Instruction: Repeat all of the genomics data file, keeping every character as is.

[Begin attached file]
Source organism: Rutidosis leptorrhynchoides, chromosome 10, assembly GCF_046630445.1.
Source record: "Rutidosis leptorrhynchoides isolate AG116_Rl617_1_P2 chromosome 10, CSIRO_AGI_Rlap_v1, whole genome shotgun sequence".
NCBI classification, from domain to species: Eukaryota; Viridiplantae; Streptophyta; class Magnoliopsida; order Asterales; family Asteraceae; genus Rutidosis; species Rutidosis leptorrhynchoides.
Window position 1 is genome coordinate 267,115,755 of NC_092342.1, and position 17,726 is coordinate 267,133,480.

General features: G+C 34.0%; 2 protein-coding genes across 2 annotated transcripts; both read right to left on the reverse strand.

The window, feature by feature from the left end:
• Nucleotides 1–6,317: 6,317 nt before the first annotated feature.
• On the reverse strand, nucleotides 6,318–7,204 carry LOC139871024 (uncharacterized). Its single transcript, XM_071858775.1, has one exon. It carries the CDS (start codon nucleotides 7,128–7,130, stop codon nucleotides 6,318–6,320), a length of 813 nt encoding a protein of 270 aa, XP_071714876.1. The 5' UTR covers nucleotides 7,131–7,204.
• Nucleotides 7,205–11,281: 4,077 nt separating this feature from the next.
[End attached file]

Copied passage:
Source organism: Rutidosis leptorrhynchoides, chromosome 10, assembly GCF_046630445.1.
Source record: "Rutidosis leptorrhynchoides isolate AG116_Rl617_1_P2 chromosome 10, CSIRO_AGI_Rlap_v1, whole genome shotgun sequence".
NCBI classification, from domain to species: Eukaryota; Viridiplantae; Streptophyta; class Magnoliopsida; order Asterales; family Asteraceae; genus Rutidosis; species Rutidosis leptorrhynchoides.
Window position 1 is genome coordinate 267,115,755 of NC_092342.1, and position 17,726 is coordinate 267,133,480.

General features: G+C 34.0%; 2 protein-coding genes across 2 annotated transcripts; both read right to left on the reverse strand.

The window, feature by feature from the left end:
• Nucleotides 1–6,317: 6,317 nt before the first annotated feature.
• On the reverse strand, nucleotides 6,318–7,204 carry LOC139871024 (uncharacterized). Its single transcript, XM_071858775.1, has one exon. It carries the CDS (start codon nucleotides 7,128–7,130, stop codon nucleotides 6,318–6,320), a length of 813 nt encoding a protein of 270 aa, XP_071714876.1. The 5' UTR covers nucleotides 7,131–7,204.
• Nucleotides 7,205–11,281: 4,077 nt separating this feature from the next.